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Costs of Care

November 08, 1987

As a hospital social worker, I found your article, "Crisis Point in Caring for the Elderly?" (Nov. 1) especially relevant in targeting a major problem in health care, lack of adequate funding for long-term care.

What was not mentioned was the exorbitant cost of keeping patients waiting in acute care hospitals for nursing home placement. Medi-Cal doubtless pays 2 1/2 times more to an acute hospital for those patients on "administrative days."

My colleagues in other hospitals and I have noted a "logjam" of patients awaiting placement since the closure of the three facilities you mentioned. I'm sure facilities are very careful to choose only those lighter-care patients that they can adequately care for. I even have patients who could pay for care privately who are difficult to place because of their "acuity" of care (i.e., intensity of nursing needs).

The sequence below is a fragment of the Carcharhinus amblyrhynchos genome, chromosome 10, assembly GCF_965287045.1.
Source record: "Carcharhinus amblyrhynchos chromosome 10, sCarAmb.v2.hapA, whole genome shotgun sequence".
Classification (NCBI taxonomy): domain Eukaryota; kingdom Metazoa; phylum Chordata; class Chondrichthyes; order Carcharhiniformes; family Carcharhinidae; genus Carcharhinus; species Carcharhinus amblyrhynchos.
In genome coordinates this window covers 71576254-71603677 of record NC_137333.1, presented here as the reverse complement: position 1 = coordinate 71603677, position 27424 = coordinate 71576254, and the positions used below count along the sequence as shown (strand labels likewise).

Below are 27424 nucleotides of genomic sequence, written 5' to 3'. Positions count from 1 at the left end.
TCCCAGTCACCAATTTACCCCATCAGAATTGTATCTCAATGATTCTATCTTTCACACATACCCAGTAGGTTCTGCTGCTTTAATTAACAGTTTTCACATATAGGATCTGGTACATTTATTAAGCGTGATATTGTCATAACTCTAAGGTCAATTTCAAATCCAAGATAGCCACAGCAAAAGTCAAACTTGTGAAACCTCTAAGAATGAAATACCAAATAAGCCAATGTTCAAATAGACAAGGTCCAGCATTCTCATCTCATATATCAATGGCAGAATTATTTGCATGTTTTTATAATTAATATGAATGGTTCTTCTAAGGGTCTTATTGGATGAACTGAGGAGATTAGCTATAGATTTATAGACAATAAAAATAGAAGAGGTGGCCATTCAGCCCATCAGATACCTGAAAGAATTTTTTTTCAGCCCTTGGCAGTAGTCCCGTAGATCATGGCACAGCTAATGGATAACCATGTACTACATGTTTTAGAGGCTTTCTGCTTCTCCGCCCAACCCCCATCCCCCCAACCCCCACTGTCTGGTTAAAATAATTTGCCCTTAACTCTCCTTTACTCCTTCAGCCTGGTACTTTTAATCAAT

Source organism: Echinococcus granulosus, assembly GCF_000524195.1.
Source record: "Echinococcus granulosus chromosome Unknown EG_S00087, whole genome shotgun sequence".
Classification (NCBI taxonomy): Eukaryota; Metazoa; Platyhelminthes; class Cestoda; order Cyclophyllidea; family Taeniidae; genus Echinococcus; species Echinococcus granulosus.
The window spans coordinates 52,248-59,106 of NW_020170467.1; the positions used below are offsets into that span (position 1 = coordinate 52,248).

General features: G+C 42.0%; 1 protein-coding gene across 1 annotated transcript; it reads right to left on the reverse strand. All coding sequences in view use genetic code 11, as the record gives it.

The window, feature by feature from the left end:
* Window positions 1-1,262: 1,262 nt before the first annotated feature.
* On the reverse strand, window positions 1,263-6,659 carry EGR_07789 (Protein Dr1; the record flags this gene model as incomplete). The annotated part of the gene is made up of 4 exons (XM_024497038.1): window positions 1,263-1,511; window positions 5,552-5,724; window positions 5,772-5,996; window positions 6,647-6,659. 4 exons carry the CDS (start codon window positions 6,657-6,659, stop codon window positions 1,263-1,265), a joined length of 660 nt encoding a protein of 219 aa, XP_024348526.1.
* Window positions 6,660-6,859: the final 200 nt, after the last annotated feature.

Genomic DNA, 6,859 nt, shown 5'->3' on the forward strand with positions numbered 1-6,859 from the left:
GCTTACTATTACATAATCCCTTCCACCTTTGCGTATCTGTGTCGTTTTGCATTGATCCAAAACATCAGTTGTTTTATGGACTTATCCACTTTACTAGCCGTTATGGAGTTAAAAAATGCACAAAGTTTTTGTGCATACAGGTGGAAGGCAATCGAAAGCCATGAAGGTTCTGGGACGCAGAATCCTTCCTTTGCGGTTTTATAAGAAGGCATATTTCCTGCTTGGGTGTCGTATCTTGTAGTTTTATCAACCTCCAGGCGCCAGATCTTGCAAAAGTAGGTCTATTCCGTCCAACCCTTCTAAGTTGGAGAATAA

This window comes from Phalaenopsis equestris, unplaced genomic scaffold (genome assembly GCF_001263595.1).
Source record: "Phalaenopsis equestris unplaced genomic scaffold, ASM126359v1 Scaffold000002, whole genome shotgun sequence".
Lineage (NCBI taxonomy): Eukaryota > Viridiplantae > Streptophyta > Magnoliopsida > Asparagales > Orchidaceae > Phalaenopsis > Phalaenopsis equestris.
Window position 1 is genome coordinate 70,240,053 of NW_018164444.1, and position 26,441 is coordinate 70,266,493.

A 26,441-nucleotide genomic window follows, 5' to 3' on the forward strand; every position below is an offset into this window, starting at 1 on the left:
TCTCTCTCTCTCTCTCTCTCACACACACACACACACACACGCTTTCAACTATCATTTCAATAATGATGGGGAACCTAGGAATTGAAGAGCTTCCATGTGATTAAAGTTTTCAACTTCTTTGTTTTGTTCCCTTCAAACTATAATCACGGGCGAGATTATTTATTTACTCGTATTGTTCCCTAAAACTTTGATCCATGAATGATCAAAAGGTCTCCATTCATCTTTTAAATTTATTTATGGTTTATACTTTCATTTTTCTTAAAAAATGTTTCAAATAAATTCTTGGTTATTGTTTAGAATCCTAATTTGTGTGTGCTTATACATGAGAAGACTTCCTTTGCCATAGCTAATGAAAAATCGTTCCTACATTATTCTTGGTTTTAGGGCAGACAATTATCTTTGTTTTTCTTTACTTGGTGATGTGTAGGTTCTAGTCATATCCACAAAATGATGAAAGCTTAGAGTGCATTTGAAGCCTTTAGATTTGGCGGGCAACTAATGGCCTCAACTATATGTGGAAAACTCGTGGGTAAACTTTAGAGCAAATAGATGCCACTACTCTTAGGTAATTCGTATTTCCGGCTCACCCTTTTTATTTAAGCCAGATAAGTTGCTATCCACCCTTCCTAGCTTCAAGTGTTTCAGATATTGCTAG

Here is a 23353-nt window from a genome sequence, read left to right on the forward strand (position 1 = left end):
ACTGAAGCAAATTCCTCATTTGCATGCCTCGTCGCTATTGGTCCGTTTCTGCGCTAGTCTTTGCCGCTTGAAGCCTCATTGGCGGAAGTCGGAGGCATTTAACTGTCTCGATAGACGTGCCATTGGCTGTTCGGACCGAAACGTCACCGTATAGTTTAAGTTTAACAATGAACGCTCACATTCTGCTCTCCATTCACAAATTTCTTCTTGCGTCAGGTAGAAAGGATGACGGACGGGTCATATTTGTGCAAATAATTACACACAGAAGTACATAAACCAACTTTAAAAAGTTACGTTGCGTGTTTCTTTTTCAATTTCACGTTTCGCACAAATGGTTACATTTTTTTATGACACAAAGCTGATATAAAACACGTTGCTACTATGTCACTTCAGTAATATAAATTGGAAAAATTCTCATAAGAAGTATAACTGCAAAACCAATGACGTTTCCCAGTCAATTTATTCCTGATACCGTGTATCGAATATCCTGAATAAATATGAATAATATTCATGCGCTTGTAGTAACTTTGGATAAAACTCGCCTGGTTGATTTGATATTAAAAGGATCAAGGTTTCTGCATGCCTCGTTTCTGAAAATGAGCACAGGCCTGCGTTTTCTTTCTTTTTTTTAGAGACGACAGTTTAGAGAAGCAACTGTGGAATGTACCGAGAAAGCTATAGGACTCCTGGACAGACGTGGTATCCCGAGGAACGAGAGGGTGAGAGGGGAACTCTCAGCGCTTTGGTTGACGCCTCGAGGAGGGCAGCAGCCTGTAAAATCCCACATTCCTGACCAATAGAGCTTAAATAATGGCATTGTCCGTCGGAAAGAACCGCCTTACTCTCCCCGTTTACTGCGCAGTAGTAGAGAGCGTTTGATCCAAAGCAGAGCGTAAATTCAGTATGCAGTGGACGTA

It can't help but be cost-effective to increase reimbursement to skilled nursing facilities in order to reduce costly payment and unnecessary use of an acute hospital bed.

PAT GREEN

San Diego

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